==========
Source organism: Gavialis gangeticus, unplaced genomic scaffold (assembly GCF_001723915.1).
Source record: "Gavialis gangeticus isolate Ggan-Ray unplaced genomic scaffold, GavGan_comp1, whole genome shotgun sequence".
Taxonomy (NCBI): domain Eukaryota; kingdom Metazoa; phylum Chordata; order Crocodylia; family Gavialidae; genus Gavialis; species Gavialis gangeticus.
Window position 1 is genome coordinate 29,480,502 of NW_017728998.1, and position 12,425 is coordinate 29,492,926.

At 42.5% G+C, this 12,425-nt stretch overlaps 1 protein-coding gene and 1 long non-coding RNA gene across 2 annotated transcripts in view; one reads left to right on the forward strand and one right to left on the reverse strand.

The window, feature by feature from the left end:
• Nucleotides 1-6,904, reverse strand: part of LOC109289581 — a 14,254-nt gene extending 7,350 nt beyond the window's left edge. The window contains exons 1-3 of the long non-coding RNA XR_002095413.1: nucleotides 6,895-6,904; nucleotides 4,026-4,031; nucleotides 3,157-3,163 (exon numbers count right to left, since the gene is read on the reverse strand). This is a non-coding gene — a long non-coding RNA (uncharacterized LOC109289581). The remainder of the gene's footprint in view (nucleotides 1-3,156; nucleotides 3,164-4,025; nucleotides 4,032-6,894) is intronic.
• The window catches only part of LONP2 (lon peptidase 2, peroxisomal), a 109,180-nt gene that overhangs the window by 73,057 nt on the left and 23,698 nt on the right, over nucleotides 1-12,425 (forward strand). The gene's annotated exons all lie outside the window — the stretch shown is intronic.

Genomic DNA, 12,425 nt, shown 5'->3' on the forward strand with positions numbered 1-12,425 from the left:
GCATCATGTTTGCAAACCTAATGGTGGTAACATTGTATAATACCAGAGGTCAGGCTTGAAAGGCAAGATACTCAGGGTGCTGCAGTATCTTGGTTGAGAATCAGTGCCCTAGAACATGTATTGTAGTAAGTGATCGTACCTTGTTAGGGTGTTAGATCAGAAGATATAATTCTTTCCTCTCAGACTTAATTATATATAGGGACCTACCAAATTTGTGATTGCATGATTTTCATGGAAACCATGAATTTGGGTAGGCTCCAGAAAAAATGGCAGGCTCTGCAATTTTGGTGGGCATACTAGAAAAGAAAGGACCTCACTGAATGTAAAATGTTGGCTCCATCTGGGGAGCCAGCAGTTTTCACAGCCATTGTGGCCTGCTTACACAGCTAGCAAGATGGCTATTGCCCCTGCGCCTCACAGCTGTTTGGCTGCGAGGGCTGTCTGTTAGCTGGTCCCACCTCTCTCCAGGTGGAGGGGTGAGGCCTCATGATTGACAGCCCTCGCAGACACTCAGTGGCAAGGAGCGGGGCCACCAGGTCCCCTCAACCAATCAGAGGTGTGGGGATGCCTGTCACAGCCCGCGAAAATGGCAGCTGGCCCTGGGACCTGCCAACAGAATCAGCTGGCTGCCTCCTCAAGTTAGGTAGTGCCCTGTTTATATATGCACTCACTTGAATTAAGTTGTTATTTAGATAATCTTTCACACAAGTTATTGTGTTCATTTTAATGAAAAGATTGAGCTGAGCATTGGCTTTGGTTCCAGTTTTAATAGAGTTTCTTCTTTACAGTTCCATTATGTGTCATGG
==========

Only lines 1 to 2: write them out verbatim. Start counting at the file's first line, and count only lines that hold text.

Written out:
Source organism: Gavialis gangeticus, unplaced genomic scaffold (assembly GCF_001723915.1).
Source record: "Gavialis gangeticus isolate Ggan-Ray unplaced genomic scaffold, GavGan_comp1, whole genome shotgun sequence".